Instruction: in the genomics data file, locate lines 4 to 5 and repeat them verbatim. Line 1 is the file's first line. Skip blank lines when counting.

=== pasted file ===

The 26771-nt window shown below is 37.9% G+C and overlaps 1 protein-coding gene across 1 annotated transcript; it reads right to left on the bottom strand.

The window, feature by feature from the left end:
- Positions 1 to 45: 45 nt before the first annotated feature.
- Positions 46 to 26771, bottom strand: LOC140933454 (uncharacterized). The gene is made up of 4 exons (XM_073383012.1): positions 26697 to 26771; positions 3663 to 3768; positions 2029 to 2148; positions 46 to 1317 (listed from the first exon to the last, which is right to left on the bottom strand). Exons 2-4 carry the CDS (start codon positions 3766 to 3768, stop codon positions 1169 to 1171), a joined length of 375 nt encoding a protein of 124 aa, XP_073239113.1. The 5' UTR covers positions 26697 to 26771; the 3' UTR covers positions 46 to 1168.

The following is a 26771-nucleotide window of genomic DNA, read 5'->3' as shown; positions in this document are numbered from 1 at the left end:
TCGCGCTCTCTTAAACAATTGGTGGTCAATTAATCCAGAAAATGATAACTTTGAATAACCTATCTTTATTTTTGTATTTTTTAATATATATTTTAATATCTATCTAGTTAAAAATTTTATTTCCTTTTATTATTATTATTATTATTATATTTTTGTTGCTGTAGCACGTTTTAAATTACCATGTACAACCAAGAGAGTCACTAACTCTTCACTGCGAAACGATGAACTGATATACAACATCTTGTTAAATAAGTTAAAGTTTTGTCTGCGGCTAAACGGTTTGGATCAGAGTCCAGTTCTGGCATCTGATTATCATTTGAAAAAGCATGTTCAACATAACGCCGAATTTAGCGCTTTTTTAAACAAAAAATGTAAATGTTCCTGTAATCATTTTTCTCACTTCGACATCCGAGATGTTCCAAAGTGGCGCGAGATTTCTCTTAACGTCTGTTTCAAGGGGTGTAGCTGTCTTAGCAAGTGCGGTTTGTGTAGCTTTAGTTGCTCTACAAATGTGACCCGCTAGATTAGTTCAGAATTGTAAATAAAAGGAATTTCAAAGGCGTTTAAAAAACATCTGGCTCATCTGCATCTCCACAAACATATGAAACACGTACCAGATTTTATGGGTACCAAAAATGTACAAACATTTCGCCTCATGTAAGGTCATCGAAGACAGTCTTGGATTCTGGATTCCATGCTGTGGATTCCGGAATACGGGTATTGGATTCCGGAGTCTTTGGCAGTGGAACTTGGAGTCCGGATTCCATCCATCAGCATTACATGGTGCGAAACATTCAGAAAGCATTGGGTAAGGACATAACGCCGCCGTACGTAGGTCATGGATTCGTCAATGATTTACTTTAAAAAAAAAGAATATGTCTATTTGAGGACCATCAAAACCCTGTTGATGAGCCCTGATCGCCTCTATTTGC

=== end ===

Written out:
- Positions 46 to 26771, bottom strand: LOC140933454 (uncharacterized). The gene is made up of 4 exons (XM_073383012.1): positions 26697 to 26771; positions 3663 to 3768; positions 2029 to 2148; positions 46 to 1317 (listed from the first exon to the last, which is right to left on the bottom strand). Exons 2-4 carry the CDS (start codon positions 3766 to 3768, stop codon positions 1169 to 1171), a joined length of 375 nt encoding a protein of 124 aa, XP_073239113.1. The 5' UTR covers positions 26697 to 26771; the 3' UTR covers positions 46 to 1168.

The following is a 26771-nucleotide window of genomic DNA, read 5'->3' as shown; positions in this document are numbered from 1 at the left end: